Greenpeace Accuses Authorities in India of Diverting Water from People to Power Plants


Greenpeace has charged that in drought-plague Maharashtra, the state government diverted water to thermal power plants in scarcity regions.  Water being released from dams, Greenpeace says, is going to power plants when it should be going to people.

The state government said in a government resolution of January of 2013 that water from big, small and medium projects should be reserved only for drinking water, keeping the acute scarcity in mind. Greenpeace believes that this promise is not being carried out.  The area is experiencing the worst drought in 40 years. Many areas report zero storage. 

In the picture above, a government tanker pours 20000 liters of water into the well at Arvi village in Beed district of Maharashtra. As soon as the tanker arrives to empty the water in a well hundreds of villagers rush to fill vessels for household use.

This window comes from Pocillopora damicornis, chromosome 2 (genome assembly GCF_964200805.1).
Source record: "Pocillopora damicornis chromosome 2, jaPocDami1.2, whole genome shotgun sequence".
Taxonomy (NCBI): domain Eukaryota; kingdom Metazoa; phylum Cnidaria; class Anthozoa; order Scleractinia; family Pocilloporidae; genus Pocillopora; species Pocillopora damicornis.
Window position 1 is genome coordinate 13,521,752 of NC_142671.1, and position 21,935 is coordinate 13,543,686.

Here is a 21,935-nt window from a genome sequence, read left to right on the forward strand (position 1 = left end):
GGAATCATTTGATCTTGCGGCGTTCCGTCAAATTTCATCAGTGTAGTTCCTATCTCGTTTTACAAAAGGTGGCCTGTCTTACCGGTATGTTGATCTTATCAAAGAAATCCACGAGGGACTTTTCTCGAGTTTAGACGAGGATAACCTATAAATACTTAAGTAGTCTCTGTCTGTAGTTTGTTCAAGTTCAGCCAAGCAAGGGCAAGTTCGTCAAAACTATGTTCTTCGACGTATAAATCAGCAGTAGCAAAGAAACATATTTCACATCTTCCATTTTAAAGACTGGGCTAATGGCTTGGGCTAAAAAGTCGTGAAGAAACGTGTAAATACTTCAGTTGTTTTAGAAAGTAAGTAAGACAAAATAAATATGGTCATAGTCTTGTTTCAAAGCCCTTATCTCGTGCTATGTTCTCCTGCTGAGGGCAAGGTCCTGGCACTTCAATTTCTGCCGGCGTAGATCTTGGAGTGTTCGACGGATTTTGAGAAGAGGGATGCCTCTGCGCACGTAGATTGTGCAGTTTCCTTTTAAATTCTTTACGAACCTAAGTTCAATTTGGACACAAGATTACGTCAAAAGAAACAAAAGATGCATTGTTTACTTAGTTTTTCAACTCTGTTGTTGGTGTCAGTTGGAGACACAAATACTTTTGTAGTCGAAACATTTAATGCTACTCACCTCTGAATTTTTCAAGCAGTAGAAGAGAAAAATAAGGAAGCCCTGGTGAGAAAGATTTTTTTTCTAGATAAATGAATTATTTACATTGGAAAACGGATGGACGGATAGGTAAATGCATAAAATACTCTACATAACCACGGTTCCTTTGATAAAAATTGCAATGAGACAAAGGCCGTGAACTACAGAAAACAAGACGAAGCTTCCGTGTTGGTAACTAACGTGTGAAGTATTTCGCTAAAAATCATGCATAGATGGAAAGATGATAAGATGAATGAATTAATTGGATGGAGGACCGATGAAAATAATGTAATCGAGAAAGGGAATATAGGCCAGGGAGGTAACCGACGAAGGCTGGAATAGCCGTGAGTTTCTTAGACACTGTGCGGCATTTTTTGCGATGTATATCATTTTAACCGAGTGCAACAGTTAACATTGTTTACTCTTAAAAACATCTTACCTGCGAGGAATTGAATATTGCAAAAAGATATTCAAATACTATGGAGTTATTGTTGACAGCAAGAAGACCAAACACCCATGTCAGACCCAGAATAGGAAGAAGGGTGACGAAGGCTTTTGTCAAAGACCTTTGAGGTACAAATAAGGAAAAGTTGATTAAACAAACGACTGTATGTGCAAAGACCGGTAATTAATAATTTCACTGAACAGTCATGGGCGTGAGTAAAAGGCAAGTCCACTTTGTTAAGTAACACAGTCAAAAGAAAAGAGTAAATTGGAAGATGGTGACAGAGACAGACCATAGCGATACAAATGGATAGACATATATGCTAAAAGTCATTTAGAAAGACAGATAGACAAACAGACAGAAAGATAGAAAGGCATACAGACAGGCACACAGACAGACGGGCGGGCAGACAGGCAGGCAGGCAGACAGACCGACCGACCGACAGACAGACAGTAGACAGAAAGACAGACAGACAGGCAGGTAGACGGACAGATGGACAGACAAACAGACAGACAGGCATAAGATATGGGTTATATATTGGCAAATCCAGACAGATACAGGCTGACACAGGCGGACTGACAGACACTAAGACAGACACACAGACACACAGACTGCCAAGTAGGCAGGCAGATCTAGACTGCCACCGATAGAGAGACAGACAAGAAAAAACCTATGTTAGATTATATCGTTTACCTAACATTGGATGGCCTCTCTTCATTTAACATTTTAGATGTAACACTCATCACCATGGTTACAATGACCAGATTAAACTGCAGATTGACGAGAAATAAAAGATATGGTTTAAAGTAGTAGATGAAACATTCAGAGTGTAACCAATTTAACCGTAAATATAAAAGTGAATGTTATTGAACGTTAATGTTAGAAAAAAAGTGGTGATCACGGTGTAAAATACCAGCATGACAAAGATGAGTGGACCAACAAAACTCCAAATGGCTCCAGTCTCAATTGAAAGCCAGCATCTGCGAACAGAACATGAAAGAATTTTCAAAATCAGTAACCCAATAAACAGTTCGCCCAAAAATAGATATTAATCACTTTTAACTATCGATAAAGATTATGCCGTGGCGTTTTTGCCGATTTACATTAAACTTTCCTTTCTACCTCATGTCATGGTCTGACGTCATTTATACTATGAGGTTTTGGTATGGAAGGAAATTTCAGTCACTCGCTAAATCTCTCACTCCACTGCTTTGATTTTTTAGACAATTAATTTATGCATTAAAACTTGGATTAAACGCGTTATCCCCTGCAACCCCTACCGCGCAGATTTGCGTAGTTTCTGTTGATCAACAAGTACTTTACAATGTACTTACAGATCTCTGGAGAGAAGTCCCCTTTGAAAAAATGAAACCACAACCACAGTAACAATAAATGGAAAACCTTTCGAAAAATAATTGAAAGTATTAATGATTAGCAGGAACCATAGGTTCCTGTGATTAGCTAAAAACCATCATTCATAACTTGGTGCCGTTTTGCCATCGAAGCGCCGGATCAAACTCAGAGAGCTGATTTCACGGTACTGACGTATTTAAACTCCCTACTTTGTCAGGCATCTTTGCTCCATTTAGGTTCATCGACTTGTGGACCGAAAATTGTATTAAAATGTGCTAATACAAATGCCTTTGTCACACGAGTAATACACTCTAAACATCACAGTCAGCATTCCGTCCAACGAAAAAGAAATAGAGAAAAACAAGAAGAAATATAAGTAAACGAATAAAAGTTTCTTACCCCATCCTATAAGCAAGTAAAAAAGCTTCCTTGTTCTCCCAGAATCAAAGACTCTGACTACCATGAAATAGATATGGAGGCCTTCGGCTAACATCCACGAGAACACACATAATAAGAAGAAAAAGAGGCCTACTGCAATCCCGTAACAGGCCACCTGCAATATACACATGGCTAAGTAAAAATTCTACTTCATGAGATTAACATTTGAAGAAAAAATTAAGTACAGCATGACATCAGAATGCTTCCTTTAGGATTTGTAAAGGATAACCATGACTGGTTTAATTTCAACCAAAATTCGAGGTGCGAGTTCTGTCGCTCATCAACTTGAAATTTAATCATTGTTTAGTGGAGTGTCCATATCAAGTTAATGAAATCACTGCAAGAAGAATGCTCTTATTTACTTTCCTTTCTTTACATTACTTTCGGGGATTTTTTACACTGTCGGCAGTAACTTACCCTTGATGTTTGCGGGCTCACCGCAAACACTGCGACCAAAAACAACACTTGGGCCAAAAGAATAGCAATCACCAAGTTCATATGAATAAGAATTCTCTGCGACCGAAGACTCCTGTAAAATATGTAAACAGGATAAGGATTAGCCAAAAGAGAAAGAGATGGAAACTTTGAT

Energy production is a high consumer of water.   In the power plants of the region, to generate one MW of coal based power, 4,000 to 5,000 liters of water are needed per hour.

Greenpeace has called for a cumulative water impact assessment in the river basins of the state,  a halt to diversion of water in the meantime, and eventually an energy policy which is less water intensive.  Power plant officials point out that they are doing all they can to recycle and conserve water and that power, too, is essential to the region.

Reference source: The Hindu.